Danny Laporte's 1982-'83 JT Racing gear
One of the coolest, most unique Yamaha looks was Danny Laporte's 1982-'83 JT Racing gear that was red, white and blue, perfect for an American hero campaigning on the FIM 250cc World Championship circuit, where Yamaha was using white bikes at the time. LaPorte spent those years in constant dogfights with Belgian legend Georges Jobe, who also rode for JT Racing and wore vibrant yellow and blue. Their battles were between two of the most stylish riders of the 1980s, which says a lot because there were some amazing style kings at that time: David Bailey, Ricky Johnson, Ronnie Lechien, Broc Glover, Johnny O'Mara... What added to LaPorte's look was the bibs that GP riders often had to wear back then, as well as the cool turtleneck that you didn't see often in motocross gear.
Ron Lechien’s 1983 JT Racing gear
This was the peak of JT Racing’s dominance in America, and the all-white look 16-year-old rookie Ron Lechien raced in was an all-time favorite, especially with the multi-hued rainbows on the pants and chest. Dogger would stick with JT Racing all the to the end of his factory days, which came in 1989, by which time the brand had also came up with iconic looks for his time with Honda (1984-’85) and Kawasaki (1986-’89).
Broc Glover's 1984 pink JT Racing gear
The Golden Boy raced Yamaha throughout almost his entire AMA career, winning six AMA Pro Motocross Championships—still the record for Yamaha and second only to Ricky Carmichael overall. But it wasn't golden gear that Broc is most famous for, but rather the pink JT Racing gear he debuted at the November 3, 1984, Los Angeles SX, which was held that late because the LA Coliseum had been occupied over the last two years for the preparation and then hosting of the 1984 Summer Olympic Games. Yamaha was in the process of switching colors from yellow and black in '84 to white and red for 1985, and because the race was so late in the calendar, Glover raced an '85 production YZ250.
Glover did not wear the gear in the actual AMA Supercross, but rather the one-off Miller Moto Masters Challenge, a $50,000 bounty race held after the main event. And he didn't wear the full kit, but rather only the pink pants and helmet, as the boots Gregory brought along were new and he didn't want to race in them if they weren't broken in first. Glover told Cycle News, "John Gregory asked me to wear them during the main, but I said no way. However, I said I would in the Miller Masters. I would look pretty silly if I didn't win."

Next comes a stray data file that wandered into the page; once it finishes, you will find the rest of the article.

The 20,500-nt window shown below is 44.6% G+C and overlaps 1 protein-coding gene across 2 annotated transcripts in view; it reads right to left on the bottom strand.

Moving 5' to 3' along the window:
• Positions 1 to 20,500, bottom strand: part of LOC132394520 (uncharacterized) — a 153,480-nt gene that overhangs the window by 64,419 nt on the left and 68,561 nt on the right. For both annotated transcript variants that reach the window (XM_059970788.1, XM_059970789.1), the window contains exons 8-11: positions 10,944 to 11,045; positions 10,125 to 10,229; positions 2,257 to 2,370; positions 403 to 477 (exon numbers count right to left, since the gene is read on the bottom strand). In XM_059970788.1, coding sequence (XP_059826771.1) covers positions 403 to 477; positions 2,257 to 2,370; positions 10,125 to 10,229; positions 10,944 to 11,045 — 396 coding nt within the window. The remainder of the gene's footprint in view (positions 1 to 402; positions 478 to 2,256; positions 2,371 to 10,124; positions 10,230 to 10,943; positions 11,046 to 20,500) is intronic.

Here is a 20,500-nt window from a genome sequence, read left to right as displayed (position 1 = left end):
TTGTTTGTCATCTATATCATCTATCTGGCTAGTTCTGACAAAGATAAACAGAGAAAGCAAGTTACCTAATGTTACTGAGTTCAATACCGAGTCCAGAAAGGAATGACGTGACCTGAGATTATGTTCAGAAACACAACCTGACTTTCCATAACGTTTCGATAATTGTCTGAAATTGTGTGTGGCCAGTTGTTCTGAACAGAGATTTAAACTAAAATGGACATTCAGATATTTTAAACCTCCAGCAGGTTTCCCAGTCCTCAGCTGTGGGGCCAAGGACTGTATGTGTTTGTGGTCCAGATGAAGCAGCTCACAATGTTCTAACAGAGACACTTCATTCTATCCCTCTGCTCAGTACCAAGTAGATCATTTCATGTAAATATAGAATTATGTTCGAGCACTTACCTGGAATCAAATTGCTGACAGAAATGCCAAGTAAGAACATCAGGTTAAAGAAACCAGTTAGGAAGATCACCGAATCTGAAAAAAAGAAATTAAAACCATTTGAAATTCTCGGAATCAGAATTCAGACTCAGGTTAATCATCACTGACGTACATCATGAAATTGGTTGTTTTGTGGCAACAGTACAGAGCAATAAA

Indeed, Glover ended up winning the Miller Masters, and the gear was an immediate hit. The gear was also worn by French icon Jacky Vimond when he became France's first-ever FIM World Motocross Champion.
Micky Dymond's 1988 Answer gear
When Micky Dymond moved over from Team Honda to Team Yamaha in 1988, he brought two AMA 125 National Championships with him. What he left behind at Honda was the rather-drab HondaLine gear he had to wear as part of his contract with the Red Riders. Given a chance to change it up a bit at Yamaha, Dymond signed with Answer and put on this cool black, white and fuschia (or however you spell that) gear that really popped aboard his white YZ250s. He didn't get the same results as he did with his Honda CR125, but he certainly looked more stylish.
Damon Bradshaw's 1989 Fox Racing zebra gear
This may very well be the coolest Yamaha kit ever, the zebra-patterned Fox Racing gear that Pete Fox designed for Damon Bradshaw's rookie season, 1989. Bradshaw was slotted to ride the 125 East Region as a rookie but showed up Anaheim on a YZ250. He crashed out of practice there and hurt his back, but he returned a few weeks later for the San Diego Supercross. The "Beast from the East" stunned the supercross world by finishing third in the premier class in his very first AMA Supercross main event, beaten only by Team Honda's superstars Rick Johnson and Jeff Stanton. Damon then went back east for the 125 class, winning the '89 AMA 125cc East Region SX title over Mike Kiedrowski and Denny Stephenson. But that gear though!
Doug Dubach's O'Neal gear from 1991